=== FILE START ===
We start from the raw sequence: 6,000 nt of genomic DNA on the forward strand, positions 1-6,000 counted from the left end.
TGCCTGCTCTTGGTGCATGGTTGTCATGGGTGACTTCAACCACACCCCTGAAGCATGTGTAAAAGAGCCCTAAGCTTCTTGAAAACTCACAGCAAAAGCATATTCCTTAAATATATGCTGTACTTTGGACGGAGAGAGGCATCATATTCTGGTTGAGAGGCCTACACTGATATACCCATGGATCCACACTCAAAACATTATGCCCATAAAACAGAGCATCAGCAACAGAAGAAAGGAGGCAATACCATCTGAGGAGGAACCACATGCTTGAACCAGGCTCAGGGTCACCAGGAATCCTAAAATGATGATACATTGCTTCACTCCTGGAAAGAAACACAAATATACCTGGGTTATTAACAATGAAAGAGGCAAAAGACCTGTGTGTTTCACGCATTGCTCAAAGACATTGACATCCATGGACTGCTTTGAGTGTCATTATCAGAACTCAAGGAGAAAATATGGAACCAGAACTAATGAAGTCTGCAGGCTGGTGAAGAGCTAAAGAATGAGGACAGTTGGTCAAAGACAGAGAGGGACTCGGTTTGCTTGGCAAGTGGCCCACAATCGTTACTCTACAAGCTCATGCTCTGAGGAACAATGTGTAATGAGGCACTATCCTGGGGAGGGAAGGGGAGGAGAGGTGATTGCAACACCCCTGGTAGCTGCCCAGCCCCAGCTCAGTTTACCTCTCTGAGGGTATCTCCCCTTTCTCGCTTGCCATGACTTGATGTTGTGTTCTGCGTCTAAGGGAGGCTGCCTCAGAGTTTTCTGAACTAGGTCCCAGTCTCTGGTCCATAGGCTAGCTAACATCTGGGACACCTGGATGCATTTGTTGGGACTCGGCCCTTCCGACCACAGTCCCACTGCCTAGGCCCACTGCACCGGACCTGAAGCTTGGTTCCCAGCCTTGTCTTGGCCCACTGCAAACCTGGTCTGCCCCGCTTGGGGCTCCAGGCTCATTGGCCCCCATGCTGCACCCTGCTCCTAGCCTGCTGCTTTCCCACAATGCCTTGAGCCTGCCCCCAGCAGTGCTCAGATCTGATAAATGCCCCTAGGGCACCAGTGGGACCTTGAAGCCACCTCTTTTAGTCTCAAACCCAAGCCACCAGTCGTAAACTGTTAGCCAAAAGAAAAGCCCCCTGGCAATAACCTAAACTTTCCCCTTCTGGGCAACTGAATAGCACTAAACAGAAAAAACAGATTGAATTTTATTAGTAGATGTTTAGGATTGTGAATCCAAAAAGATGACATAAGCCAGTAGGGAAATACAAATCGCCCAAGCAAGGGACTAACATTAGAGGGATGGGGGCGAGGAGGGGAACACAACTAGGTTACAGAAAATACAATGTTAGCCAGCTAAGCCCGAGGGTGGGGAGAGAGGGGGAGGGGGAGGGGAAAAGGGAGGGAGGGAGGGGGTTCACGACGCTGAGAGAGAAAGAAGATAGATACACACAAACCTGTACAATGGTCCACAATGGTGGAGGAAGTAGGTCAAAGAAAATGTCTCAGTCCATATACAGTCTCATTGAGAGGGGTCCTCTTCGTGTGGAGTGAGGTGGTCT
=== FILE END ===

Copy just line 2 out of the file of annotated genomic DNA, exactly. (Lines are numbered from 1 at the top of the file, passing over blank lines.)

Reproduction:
TGCCTGCTCTTGGTGCATGGTTGTCATGGGTGACTTCAACCACACCCCTGAAGCATGTGTAAAAGAGCCCTAAGCTTCTTGAAAACTCACAGCAAAAGCATATTCCTTAAATATATGCTGTACTTTGGACGGAGAGAGGCATCATATTCTGGTTGAGAGGCCTACACTGATATACCCATGGATCCACACTCAAAACATTATGCCCATAAAACAGAGCATCAGCAACAGAAGAAAGGAGGCAATACCATCTGAGGAGGAACCACATGCTTGAACCAGGCTCAGGGTCACCAGGAATCCTAAAATGATGATACATTGCTTCACTCCTGGAAAGAAACACAAATATACCTGGGTTATTAACAATGAAAGAGGCAAAAGACCTGTGTGTTTCACGCATTGCTCAAAGACATTGACATCCATGGACTGCTTTGAGTGTCATTATCAGAACTCAAGGAGAAAATATGGAACCAGAACTAATGAAGTCTGCAGGCTGGTGAAGAGCTAAAGAATGAGGACAGTTGGTCAAAGACAGAGAGGGACTCGGTTTGCTTGGCAAGTGGCCCACAATCGTTACTCTACAAGCTCATGCTCTGAGGAACAATGTGTAATGAGGCACTATCCTGGGGAGGGAAGGGGAGGAGAGGTGATTGCAACACCCCTGGTAGCTGCCCAGCCCCAGCTCAGTTTACCTCTCTGAGGGTATCTCCCCTTTCTCGCTTGCCATGACTTGATGTTGTGTTCTGCGTCTAAGGGAGGCTGCCTCAGAGTTTTCTGAACTAGGTCCCAGTCTCTGGTCCATAGGCTAGCTAACATCTGGGACACCTGGATGCATTTGTTGGGACTCGGCCCTTCCGACCACAGTCCCACTGCCTAGGCCCACTGCACCGGACCTGAAGCTTGGTTCCCAGCCTTGTCTTGGCCCACTGCAAACCTGGTCTGCCCCGCTTGGGGCTCCAGGCTCATTGGCCCCCATGCTGCACCCTGCTCCTAGCCTGCTGCTTTCCCACAATGCCTTGAGCCTGCCCCCAGCAGTGCTCAGATCTGATAAATGCCCCTAGGGCACCAGTGGGACCTTGAAGCCACCTCTTTTAGTCTCAAACCCAAGCCACCAGTCGTAAACTGTTAGCCAAAAGAAAAGCCCCCTGGCAATAACCTAAACTTTCCCCTTCTGGGCAACTGAATAGCACTAAACAGAAAAAACAGATTGAATTTTATTAGTAGATGTTTAGGATTGTGAATCCAAAAAGATGACATAAGCCAGTAGGGAAATACAAATCGCCCAAGCAAGGGACTAACATTAGAGGGATGGGGGCGAGGAGGGGAACACAACTAGGTTACAGAAAATACAATGTTAGCCAGCTAAGCCCGAGGGTGGGGAGAGAGGGGGAGGGGGAGGGGAAAAGGGAGGGAGGGAGGGGGTTCACGACGCTGAGAGAGAAAGAAGATAGATACACACAAACCTGTACAATGGTCCACAATGGTGGAGGAAGTAGGTCAAAGAAAATGTCTCAGTCCATATACAGTCTCATTGAGAGGGGTCCTCTTCGTGTGGAGTGAGGTGGTCT